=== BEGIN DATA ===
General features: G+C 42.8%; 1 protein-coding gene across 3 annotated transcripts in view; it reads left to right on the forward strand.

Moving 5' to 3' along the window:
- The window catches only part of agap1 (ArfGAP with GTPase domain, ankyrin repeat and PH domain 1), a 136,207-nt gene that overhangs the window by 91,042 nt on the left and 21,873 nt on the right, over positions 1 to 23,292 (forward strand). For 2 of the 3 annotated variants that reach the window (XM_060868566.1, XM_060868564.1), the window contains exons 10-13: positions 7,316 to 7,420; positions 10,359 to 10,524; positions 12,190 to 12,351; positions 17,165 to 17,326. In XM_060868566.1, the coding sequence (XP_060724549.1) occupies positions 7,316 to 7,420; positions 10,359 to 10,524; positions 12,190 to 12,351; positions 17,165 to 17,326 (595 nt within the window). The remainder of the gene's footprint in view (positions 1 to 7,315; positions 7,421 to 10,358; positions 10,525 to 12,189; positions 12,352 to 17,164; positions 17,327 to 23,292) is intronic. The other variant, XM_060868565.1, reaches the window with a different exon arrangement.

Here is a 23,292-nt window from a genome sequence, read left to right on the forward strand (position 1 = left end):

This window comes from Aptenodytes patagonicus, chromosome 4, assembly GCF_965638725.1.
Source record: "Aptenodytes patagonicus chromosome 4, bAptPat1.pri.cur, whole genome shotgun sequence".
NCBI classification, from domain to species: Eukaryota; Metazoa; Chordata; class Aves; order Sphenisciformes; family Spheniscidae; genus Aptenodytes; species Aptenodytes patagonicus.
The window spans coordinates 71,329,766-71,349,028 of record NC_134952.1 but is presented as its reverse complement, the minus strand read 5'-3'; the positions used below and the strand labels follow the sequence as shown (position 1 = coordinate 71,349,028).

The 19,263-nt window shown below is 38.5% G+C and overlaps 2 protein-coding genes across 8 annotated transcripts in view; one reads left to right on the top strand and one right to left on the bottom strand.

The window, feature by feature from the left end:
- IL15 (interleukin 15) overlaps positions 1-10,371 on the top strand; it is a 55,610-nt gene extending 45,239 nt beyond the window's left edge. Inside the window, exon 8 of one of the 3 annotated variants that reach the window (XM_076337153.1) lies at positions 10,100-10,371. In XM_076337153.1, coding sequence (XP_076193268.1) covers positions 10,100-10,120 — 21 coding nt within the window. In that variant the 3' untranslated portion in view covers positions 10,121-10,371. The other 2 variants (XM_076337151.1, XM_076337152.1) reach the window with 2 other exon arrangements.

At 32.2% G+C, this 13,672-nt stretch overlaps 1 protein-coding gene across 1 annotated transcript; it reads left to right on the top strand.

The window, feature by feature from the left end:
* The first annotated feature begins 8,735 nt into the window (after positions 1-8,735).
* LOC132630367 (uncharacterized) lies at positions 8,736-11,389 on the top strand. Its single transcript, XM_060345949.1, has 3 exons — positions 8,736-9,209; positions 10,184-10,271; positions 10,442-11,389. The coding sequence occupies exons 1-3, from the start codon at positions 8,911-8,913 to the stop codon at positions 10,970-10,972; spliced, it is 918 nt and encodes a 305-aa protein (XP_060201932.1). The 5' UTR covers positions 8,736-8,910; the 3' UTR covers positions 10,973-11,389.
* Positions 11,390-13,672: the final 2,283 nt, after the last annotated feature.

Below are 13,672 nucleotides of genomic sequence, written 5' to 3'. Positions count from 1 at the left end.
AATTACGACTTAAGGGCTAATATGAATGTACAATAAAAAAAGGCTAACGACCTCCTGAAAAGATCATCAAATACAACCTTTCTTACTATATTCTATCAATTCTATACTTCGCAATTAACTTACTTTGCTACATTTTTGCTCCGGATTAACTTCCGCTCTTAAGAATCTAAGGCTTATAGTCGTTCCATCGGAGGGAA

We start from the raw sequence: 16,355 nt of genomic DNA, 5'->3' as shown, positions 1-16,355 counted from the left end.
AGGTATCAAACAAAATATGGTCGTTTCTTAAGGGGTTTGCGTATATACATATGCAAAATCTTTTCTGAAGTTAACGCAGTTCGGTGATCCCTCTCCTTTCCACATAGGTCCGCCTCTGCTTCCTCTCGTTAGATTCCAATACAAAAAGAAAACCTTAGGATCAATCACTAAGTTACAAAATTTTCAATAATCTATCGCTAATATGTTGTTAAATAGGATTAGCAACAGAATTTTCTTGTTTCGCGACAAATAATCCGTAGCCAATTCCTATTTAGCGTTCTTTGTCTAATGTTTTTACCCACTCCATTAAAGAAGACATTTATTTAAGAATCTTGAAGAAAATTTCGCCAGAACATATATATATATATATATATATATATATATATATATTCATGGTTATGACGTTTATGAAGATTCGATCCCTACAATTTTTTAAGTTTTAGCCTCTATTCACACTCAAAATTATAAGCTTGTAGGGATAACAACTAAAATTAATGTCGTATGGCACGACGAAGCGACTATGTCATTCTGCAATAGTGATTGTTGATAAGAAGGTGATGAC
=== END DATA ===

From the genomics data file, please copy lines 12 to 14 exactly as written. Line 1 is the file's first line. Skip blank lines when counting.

At 32.2% G+C, this 13,672-nt stretch overlaps 1 protein-coding gene across 1 annotated transcript; it reads left to right on the top strand.

The window, feature by feature from the left end:
* The first annotated feature begins 8,735 nt into the window (after positions 1-8,735).